Broken Swords: The Last in Line
“A soldier survives by being either a coward or a hero. You take a great risk provoking one. Especially an old one.”
- Anonymous, Annals of the Swords.
“I’ve been eating crap for a fortnight. I’ve had to shit in a bucket because we’re not allowed to dig dump trenches. I’ve had to chop firewood for the last three days to keep warm even though we’re not actually allowed to build a fucking fire. Yeah, I’m pissed. If those assholes on the other side of that wall don’t give up soon I’m going to start taking it personally.”
- Punch, Bear Team, 3rd of the B2
The old soldier looked the mule square in the eyes. “You’d rather be anywhere else, wouldn’t you?”
When the mule refused to empathize or respond, the old soldier shrugged and went back to making sure its shoes were secure. Then he scratched gently at the torc around his own throat. Metal and cold as the rain.
Seven Hell's, how he hated the rain.
“He answered yet?”
The flickering torchlight of the encampment barely managed to hold the dark of the jungle at bay, everything cast in a haze of shadow. He gave a quick glance as the young soldier flipped the tent flap up and tossed a heavy rucksack inside.
“Ask me that again and i'm going to…
“...put your foot so far up my ass when I run my mouth everyone will see your toes. Yeah, yeah, I got it.”
The old soldier grinned and the young soldier rolled his eyes. Both of them looked overhead as the rain continued to fall.
The younger soldier sighed and sloughed some of the rain off his arms, thick as tree trunks. “God's be damned I hate this fucking rain.”
The old soldier started to chuckle. The look the young soldier threw his way made him laugh harder.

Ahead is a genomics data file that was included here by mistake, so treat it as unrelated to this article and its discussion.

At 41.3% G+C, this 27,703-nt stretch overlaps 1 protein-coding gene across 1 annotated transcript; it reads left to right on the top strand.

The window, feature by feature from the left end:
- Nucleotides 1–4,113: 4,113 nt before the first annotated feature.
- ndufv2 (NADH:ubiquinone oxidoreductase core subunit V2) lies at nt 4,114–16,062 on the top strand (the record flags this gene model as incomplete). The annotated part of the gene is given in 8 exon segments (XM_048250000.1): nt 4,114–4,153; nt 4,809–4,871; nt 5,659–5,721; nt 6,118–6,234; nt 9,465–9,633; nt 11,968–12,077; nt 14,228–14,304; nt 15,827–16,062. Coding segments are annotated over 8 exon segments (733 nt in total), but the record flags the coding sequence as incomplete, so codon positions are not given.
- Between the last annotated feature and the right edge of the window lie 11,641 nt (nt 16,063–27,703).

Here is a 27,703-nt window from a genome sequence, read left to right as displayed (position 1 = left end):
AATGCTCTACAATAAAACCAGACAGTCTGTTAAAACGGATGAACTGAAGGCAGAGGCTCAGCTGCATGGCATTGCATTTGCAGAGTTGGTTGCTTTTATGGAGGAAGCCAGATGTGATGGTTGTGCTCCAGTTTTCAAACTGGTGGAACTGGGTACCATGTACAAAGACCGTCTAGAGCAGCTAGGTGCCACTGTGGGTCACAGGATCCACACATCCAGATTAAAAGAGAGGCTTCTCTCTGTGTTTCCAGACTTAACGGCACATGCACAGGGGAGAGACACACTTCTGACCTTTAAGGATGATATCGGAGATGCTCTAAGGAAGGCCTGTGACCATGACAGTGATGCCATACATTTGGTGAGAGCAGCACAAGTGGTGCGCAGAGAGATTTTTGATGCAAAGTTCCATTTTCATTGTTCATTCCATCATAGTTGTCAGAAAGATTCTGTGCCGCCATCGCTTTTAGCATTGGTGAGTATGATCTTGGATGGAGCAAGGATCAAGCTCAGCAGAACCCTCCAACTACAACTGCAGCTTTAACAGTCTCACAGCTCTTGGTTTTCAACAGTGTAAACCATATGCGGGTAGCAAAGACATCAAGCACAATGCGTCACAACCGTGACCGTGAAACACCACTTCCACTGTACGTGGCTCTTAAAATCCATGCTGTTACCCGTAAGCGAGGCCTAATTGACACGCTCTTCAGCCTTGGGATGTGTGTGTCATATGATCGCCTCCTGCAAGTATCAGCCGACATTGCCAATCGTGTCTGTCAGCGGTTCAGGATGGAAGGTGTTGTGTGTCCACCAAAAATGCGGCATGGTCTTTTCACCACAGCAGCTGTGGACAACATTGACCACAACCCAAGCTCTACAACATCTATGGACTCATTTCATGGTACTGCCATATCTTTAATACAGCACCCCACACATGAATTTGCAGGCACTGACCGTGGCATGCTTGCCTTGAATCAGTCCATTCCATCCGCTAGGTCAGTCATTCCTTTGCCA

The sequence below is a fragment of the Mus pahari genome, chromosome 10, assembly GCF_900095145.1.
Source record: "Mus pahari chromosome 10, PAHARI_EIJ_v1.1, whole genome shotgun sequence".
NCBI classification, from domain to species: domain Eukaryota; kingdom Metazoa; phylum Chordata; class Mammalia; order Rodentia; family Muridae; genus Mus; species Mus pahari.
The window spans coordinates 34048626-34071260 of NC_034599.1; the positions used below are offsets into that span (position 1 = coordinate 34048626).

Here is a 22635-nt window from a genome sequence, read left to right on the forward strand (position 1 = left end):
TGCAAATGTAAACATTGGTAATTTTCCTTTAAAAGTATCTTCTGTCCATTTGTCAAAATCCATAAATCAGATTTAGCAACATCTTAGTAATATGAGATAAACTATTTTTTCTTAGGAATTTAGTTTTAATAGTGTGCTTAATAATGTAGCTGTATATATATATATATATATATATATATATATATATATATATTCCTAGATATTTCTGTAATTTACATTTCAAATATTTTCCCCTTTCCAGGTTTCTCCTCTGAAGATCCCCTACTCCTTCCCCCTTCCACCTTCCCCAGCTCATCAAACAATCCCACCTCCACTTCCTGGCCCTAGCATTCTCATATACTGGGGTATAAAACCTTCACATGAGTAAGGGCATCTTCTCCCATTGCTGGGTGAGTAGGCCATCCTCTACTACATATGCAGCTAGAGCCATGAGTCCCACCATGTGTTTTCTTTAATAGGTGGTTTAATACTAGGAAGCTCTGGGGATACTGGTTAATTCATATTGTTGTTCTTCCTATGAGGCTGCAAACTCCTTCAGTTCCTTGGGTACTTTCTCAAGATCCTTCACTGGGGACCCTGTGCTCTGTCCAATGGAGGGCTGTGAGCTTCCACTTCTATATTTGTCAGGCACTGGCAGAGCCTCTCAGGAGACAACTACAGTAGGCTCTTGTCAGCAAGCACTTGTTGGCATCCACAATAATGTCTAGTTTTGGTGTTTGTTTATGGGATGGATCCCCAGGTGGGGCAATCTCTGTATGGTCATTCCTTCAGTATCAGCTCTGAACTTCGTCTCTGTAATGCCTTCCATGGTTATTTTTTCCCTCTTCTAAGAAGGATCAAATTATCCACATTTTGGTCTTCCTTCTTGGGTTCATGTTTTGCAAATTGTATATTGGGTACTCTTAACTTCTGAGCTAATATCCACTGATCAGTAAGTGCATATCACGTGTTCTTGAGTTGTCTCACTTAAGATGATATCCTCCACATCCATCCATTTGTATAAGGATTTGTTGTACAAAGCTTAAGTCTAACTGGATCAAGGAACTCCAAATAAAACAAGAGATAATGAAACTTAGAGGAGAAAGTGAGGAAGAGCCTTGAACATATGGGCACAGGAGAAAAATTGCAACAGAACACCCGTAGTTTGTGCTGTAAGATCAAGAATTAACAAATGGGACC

“What's so funny?”
The old soldier coughed a few times and put on a serious face, cocking an eyebrow as he stood. “Stop complaining. This is good ground and pound weather.”
The young soldier's dark skin only intensified the gleaming stare he gave the old soldier. “You say that about all the weather except when it's actually nice out.”
That tipped the scale. The old soldier set to laughing so hard his face reddened and he had to cough to get some air.
The younger soldier grinned big and wide then turned to head towards the tent. Before he took more than a half dozen steps, the old soldier watching him, he stopped.
“So, what do you make of this? This ‘thing’ in the mountains?”
The old soldier’s face grew hard. “The first campaign is always the hardest, you’ve probably been told that numerous times now. But for you, and the other recruits, this should make the rest of your time with the Swords almost...pleasant.”
The young soldier stared at him a long time, emotions flitting across his face. But the old soldier knew; this one has the instinct. Just watch.
Barely another heartbeat passed and the young soldier burst out laughing, full and heavy. “I like you, old timer.” Then he threw the tent flap and disappeared inside. By the sounds of it he was prepping to get some shut eye.
“Feelings mutual, lad” the old soldier mumbled after the lamplight inside the tent faded away.
He stood still for a long while, hand resting gently on the neck of the mule, deep in thought. The mule flicked its head and the old soldier absentmindedly dropped another three inches of oats into the feed bucket, which it promptly set to inhaling. The morning sun, above the canopy of the dense jungle trees, was getting ready to peak over the horizon to the east. Most in the camp, except those coming off night watch, were beginning to stir to life.